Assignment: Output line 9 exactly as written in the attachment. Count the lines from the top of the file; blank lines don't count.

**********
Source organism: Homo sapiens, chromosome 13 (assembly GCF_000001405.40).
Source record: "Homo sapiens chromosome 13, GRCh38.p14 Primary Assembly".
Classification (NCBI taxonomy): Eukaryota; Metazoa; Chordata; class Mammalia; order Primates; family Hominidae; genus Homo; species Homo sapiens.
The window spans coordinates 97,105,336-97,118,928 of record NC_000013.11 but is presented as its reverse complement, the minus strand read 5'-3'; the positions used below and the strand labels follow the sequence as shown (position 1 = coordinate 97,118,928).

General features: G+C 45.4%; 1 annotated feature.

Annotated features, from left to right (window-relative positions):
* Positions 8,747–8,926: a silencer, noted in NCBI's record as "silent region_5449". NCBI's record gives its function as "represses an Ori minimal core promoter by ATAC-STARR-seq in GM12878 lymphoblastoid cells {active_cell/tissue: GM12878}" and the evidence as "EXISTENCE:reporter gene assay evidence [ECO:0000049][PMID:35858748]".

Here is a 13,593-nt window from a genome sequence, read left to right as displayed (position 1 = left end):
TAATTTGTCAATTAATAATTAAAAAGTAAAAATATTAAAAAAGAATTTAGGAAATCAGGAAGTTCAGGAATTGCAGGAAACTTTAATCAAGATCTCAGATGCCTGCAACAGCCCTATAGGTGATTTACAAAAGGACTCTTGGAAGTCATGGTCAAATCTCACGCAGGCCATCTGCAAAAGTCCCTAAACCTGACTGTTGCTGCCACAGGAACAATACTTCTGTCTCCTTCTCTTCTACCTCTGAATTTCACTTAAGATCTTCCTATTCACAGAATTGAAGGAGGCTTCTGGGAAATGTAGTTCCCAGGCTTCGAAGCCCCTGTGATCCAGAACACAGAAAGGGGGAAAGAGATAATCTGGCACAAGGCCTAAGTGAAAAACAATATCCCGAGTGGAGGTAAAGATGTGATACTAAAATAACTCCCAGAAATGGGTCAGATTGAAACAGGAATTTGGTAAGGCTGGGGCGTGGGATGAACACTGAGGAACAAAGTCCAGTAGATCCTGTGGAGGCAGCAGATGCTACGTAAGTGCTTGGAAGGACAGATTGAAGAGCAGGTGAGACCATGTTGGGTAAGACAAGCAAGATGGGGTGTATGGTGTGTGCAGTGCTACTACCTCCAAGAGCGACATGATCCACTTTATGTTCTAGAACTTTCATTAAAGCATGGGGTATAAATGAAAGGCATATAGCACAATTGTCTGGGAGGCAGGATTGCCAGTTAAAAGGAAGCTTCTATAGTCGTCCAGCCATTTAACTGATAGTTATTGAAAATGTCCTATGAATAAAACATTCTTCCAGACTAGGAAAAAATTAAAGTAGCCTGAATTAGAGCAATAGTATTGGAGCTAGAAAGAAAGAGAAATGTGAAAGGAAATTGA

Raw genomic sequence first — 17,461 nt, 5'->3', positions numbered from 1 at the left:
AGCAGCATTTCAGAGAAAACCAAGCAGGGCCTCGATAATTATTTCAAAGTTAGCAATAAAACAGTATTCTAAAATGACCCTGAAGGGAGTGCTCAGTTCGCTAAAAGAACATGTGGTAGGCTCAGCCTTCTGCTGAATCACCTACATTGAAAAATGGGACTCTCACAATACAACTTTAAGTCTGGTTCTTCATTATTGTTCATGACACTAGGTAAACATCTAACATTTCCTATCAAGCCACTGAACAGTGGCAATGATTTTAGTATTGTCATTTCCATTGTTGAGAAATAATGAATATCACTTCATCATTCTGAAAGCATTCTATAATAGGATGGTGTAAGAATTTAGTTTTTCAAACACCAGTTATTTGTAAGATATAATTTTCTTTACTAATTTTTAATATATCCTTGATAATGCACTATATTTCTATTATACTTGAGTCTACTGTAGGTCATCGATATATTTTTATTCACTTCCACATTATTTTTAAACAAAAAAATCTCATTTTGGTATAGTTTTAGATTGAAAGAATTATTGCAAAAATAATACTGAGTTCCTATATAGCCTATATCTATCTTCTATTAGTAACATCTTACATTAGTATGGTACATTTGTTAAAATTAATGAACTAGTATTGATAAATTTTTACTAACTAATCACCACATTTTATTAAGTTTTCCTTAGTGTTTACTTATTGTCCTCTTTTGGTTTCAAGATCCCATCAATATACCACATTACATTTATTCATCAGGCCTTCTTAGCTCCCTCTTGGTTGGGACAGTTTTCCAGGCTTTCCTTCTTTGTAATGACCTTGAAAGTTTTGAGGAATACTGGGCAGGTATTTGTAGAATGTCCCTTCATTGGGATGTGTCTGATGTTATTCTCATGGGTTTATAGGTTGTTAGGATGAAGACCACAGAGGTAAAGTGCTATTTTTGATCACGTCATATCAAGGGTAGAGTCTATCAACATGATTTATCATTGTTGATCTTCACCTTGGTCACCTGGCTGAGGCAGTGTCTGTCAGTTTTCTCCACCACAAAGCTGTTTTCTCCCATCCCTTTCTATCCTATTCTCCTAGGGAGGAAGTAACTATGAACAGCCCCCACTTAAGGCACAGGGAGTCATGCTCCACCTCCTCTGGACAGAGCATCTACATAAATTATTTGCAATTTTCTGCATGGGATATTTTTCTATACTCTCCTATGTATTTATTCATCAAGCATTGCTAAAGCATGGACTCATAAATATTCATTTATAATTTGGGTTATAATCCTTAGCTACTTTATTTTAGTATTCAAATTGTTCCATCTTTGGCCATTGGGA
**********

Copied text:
TAATTTGTCAATTAATAATTAAAAAGTAAAAATATTAAAAAAGAATTTAGGAAATCAGGAAGTTCAGGAATTGCAGGAAACTTTAATCAAGATCTCAGATGCCTGCAACAGCCCTATAGGTGATTTACAAAAGGACTCTTGGAAGTCATGGTCAAATCTCACGCAGGCCATCTGCAAAAGTCCCTAAACCTGACTGTTGCTGCCACAGGAACAATACTTCTGTCTCCTTCTCTTCTACCTCTGAATTTCACTTAAGATCTTCCTATTCACAGAATTGAAGGAGGCTTCTGGGAAATGTAGTTCCCAGGCTTCGAAGCCCCTGTGATCCAGAACACAGAAAGGGGGAAAGAGATAATCTGGCACAAGGCCTAAGTGAAAAACAATATCCCGAGTGGAGGTAAAGATGTGATACTAAAATAACTCCCAGAAATGGGTCAGATTGAAACAGGAATTTGGTAAGGCTGGGGCGTGGGATGAACACTGAGGAACAAAGTCCAGTAGATCCTGTGGAGGCAGCAGATGCTACGTAAGTGCTTGGAAGGACAGATTGAAGAGCAGGTGAGACCATGTTGGGTAAGACAAGCAAGATGGGGTGTATGGTGTGTGCAGTGCTACTACCTCCAAGAGCGACATGATCCACTTTATGTTCTAGAACTTTCATTAAAGCATGGGGTATAAATGAAAGGCATATAGCACAATTGTCTGGGAGGCAGGATTGCCAGTTAAAAGGAAGCTTCTATAGTCGTCCAGCCATTTAACTGATAGTTATTGAAAATGTCCTATGAATAAAACATTCTTCCAGACTAGGAAAAAATTAAAGTAGCCTGAATTAGAGCAATAGTATTGGAGCTAGAAAGAAAGAGAAATGTGAAAGGAAATTGA